HISTORY: Port Renfrew’s history a rich tapestry

HISTORY: Port Renfrew’s history a rich tapestry

Many changes have taken place in the seaside community

Elida Peers | Contributed

When you look at the busy village of Port Renfrew today, with its many tourists and sports fishermen, and with the Pacheedaht Band undertakings, you marvel at the turns that the once remote community has taken over the years.

In this 1976 photo, Hereditary Chief of the Pacheedaht (People of the Seafoam), Queesto, Chief Charlie Jones, stands by his carving shed with his wife Ida, his daughter, and their visitor Josephine Godman.

It was around the turn of the century that Josephine, daughter of Rev H.G.W. Ellison had first come to Port Renfrew with her parents, and though she had spent most of her life elsewhere, Josephine was back in the village visiting with old friends and gathering history.

Immigrant settlers had begun arriving in the San Juan River valley in the 1880s, living alongside the Pacheedaht people. While forestry was to become the driving force for the area, with the great stands of timber becoming a significant part of the economy of Vancouver Island, it was actually the hope of farming that brought in the first homesteaders. Amazing crops were harvested from the rich loam soil, but the drawback was the lack of transportation to carry the produce to market.

The prospect of mining was also considered an asset that could be developed in the future.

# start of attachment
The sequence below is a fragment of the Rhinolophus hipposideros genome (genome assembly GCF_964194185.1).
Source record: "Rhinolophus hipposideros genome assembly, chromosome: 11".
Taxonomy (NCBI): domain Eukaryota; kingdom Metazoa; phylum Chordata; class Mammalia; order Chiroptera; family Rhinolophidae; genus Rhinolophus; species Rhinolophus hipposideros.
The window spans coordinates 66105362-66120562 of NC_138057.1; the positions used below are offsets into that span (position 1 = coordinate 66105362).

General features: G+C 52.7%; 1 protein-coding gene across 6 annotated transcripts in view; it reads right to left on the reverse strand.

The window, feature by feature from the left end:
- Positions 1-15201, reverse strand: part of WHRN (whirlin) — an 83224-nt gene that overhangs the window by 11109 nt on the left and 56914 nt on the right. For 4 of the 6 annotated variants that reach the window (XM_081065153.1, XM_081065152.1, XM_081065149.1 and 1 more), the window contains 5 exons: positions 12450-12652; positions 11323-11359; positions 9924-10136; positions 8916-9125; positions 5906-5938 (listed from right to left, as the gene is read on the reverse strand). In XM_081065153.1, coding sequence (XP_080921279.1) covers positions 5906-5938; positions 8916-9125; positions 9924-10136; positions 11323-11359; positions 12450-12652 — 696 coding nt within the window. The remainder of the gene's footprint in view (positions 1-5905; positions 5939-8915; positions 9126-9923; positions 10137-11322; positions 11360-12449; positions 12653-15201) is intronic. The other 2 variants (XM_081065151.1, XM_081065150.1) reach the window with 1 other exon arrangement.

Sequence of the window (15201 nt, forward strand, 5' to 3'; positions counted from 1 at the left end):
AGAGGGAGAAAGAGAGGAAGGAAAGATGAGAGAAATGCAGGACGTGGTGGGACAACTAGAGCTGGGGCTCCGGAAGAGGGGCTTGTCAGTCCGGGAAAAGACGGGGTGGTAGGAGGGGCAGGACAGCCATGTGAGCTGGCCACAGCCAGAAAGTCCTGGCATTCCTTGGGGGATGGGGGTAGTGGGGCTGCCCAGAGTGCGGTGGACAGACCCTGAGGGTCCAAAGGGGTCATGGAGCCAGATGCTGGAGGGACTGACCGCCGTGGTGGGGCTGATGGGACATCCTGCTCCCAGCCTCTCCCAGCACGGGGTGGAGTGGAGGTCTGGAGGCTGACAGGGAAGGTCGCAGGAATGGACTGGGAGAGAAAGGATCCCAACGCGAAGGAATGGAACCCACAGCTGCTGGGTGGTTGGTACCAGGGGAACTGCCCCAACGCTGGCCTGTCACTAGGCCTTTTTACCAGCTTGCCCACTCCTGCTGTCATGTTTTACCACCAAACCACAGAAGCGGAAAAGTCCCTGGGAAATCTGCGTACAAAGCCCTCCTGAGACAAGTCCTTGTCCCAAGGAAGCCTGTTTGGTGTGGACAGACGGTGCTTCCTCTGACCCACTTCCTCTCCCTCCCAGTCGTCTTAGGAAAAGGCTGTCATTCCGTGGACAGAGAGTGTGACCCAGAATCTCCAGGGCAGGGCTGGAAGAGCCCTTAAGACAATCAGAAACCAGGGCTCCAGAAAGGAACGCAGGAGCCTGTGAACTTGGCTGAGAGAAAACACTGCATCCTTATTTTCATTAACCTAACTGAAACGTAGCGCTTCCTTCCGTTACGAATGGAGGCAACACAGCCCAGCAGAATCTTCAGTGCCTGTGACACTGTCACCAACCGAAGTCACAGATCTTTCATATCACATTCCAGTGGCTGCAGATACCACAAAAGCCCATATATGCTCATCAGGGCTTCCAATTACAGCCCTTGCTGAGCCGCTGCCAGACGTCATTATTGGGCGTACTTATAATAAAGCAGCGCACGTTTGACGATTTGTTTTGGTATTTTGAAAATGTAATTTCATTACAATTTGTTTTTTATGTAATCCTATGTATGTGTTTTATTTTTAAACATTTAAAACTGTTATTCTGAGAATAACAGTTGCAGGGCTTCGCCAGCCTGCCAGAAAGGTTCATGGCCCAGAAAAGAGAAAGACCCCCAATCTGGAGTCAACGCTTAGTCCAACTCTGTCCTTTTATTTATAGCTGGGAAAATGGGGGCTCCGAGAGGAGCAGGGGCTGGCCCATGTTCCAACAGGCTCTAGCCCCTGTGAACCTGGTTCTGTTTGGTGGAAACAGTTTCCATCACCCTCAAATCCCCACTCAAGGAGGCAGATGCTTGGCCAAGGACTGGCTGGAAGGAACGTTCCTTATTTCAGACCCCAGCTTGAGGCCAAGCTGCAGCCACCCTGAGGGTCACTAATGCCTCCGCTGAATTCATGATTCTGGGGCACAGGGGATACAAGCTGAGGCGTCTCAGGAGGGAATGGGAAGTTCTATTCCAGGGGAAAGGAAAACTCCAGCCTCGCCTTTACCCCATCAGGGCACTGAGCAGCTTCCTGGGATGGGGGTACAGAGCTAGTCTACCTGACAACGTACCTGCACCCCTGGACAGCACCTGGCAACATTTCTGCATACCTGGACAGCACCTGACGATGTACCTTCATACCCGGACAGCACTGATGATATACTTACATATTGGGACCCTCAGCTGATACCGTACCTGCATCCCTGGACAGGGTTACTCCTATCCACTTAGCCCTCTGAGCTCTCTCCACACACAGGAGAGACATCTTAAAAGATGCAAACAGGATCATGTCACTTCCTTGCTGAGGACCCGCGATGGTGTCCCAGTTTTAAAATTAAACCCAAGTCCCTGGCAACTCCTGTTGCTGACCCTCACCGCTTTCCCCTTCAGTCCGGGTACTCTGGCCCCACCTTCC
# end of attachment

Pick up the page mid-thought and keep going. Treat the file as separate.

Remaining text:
When Rev. Ellison, a British clergyman who had come out to settle and farm in Metchosin initially, picked up stakes and went to the San Juan River valley, he established a sawmill, a general store and post office, and a salmon cannery. His daughter Josephine did not appreciate the confines of an isolated village when she was young, and preferred Victoria where she met and married, at age 19, a member of the British gentry, F.T. Godman.

Much later, back in Port Renfrew as a senior lady, the widowed Josephine Godman visited with not only the Jones family, but with descendants of pioneer settlers as well, in her efforts to gather the history.

Personally, I had the good fortune to meet Mrs. Godman shortly before she died in 1981, but I was sad that she was then in the Veterans’ Hospital in Victoria and suffering from a stroke.

The current Pacheedaht chied, Jeff Jones, is a relative of Queesto, the distinguished and eloquent hereditary chief who shared his knowledge and skill so generously with us at the Sooke Region Museum. Many flocked to Port Renfrew to celebrate the life of Queesto when he died in 1990 at the age of 114.


Elida Peers is the historian of the Sooke Region Museum.